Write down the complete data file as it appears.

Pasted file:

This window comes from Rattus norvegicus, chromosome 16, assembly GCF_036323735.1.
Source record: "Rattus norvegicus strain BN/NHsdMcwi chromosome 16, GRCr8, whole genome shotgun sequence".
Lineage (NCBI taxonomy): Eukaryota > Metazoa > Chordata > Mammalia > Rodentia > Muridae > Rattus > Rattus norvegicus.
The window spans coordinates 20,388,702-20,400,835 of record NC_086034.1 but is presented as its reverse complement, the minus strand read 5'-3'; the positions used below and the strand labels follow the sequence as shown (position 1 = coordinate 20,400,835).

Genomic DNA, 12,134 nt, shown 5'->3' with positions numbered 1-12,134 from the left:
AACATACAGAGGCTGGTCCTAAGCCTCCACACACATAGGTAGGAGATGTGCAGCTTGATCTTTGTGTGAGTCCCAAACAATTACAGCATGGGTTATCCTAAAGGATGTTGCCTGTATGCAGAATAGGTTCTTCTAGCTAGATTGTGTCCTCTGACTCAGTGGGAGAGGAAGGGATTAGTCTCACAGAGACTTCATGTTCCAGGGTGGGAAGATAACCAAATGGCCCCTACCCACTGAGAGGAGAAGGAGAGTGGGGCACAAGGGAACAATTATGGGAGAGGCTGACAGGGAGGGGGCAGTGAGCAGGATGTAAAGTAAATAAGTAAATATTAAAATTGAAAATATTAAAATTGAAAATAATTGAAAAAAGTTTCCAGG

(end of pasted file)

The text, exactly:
This window comes from Rattus norvegicus, chromosome 16, assembly GCF_036323735.1.
Source record: "Rattus norvegicus strain BN/NHsdMcwi chromosome 16, GRCr8, whole genome shotgun sequence".
Lineage (NCBI taxonomy): Eukaryota > Metazoa > Chordata > Mammalia > Rodentia > Muridae > Rattus > Rattus norvegicus.
The window spans coordinates 20,388,702-20,400,835 of record NC_086034.1 but is presented as its reverse complement, the minus strand read 5'-3'; the positions used below and the strand labels follow the sequence as shown (position 1 = coordinate 20,400,835).

Genomic DNA, 12,134 nt, shown 5'->3' with positions numbered 1-12,134 from the left:
AACATACAGAGGCTGGTCCTAAGCCTCCACACACATAGGTAGGAGATGTGCAGCTTGATCTTTGTGTGAGTCCCAAACAATTACAGCATGGGTTATCCTAAAGGATGTTGCCTGTATGCAGAATAGGTTCTTCTAGCTAGATTGTGTCCTCTGACTCAGTGGGAGAGGAAGGGATTAGTCTCACAGAGACTTCATGTTCCAGGGTGGGAAGATAACCAAATGGCCCCTACCCACTGAGAGGAGAAGGAGAGTGGGGCACAAGGGAACAATTATGGGAGAGGCTGACAGGGAGGGGGCAGTGAGCAGGATGTAAAGTAAATAAGTAAATATTAAAATTGAAAATATTAAAATTGAAAATAATTGAAAAAAGTTTCCAGG